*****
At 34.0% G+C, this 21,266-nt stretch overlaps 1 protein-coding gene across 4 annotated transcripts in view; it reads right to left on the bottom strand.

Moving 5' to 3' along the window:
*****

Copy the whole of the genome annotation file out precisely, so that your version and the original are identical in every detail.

At 34.0% G+C, this 21,266-nt stretch overlaps 1 protein-coding gene across 4 annotated transcripts in view; it reads right to left on the bottom strand.

Moving 5' to 3' along the window: